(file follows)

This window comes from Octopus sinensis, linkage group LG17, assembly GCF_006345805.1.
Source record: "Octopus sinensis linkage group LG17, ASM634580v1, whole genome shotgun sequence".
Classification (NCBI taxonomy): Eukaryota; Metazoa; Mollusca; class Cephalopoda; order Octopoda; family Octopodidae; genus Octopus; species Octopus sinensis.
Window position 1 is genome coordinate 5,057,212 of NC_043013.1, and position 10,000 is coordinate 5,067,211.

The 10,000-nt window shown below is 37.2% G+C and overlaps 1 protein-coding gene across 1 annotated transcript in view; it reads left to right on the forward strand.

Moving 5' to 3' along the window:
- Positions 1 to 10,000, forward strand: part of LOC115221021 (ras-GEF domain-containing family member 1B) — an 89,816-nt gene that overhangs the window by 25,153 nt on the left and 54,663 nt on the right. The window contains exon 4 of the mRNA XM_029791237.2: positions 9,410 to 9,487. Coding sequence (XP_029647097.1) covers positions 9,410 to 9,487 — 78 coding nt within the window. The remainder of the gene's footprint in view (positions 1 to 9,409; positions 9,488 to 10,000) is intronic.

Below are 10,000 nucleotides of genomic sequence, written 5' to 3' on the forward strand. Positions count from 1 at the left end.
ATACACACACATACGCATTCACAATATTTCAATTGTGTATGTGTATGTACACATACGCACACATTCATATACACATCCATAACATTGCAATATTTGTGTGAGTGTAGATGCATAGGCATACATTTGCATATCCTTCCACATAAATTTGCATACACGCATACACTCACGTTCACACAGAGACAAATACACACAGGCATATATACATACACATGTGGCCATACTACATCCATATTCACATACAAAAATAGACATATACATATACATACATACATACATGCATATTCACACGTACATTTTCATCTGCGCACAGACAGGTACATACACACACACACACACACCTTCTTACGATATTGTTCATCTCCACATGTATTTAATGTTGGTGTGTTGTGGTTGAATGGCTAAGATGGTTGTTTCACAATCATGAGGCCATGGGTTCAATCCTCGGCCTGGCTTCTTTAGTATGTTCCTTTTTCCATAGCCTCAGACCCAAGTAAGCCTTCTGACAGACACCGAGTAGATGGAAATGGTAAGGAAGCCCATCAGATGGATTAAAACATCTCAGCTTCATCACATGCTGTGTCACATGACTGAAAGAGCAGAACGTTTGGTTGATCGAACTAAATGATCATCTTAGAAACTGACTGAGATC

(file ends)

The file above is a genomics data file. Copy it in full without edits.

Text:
This window comes from Octopus sinensis, linkage group LG17, assembly GCF_006345805.1.
Source record: "Octopus sinensis linkage group LG17, ASM634580v1, whole genome shotgun sequence".
Classification (NCBI taxonomy): Eukaryota; Metazoa; Mollusca; class Cephalopoda; order Octopoda; family Octopodidae; genus Octopus; species Octopus sinensis.
Window position 1 is genome coordinate 5,057,212 of NC_043013.1, and position 10,000 is coordinate 5,067,211.

The 10,000-nt window shown below is 37.2% G+C and overlaps 1 protein-coding gene across 1 annotated transcript in view; it reads left to right on the forward strand.

Moving 5' to 3' along the window:
- Positions 1 to 10,000, forward strand: part of LOC115221021 (ras-GEF domain-containing family member 1B) — an 89,816-nt gene that overhangs the window by 25,153 nt on the left and 54,663 nt on the right. The window contains exon 4 of the mRNA XM_029791237.2: positions 9,410 to 9,487. Coding sequence (XP_029647097.1) covers positions 9,410 to 9,487 — 78 coding nt within the window. The remainder of the gene's footprint in view (positions 1 to 9,409; positions 9,488 to 10,000) is intronic.

Below are 10,000 nucleotides of genomic sequence, written 5' to 3' on the forward strand. Positions count from 1 at the left end.
ATACACACACATACGCATTCACAATATTTCAATTGTGTATGTGTATGTACACATACGCACACATTCATATACACATCCATAACATTGCAATATTTGTGTGAGTGTAGATGCATAGGCATACATTTGCATATCCTTCCACATAAATTTGCATACACGCATACACTCACGTTCACACAGAGACAAATACACACAGGCATATATACATACACATGTGGCCATACTACATCCATATTCACATACAAAAATAGACATATACATATACATACATACATACATGCATATTCACACGTACATTTTCATCTGCGCACAGACAGGTACATACACACACACACACACACCTTCTTACGATATTGTTCATCTCCACATGTATTTAATGTTGGTGTGTTGTGGTTGAATGGCTAAGATGGTTGTTTCACAATCATGAGGCCATGGGTTCAATCCTCGGCCTGGCTTCTTTAGTATGTTCCTTTTTCCATAGCCTCAGACCCAAGTAAGCCTTCTGACAGACACCGAGTAGATGGAAATGGTAAGGAAGCCCATCAGATGGATTAAAACATCTCAGCTTCATCACATGCTGTGTCACATGACTGAAAGAGCAGAACGTTTGGTTGATCGAACTAAATGATCATCTTAGAAACTGACTGAGATC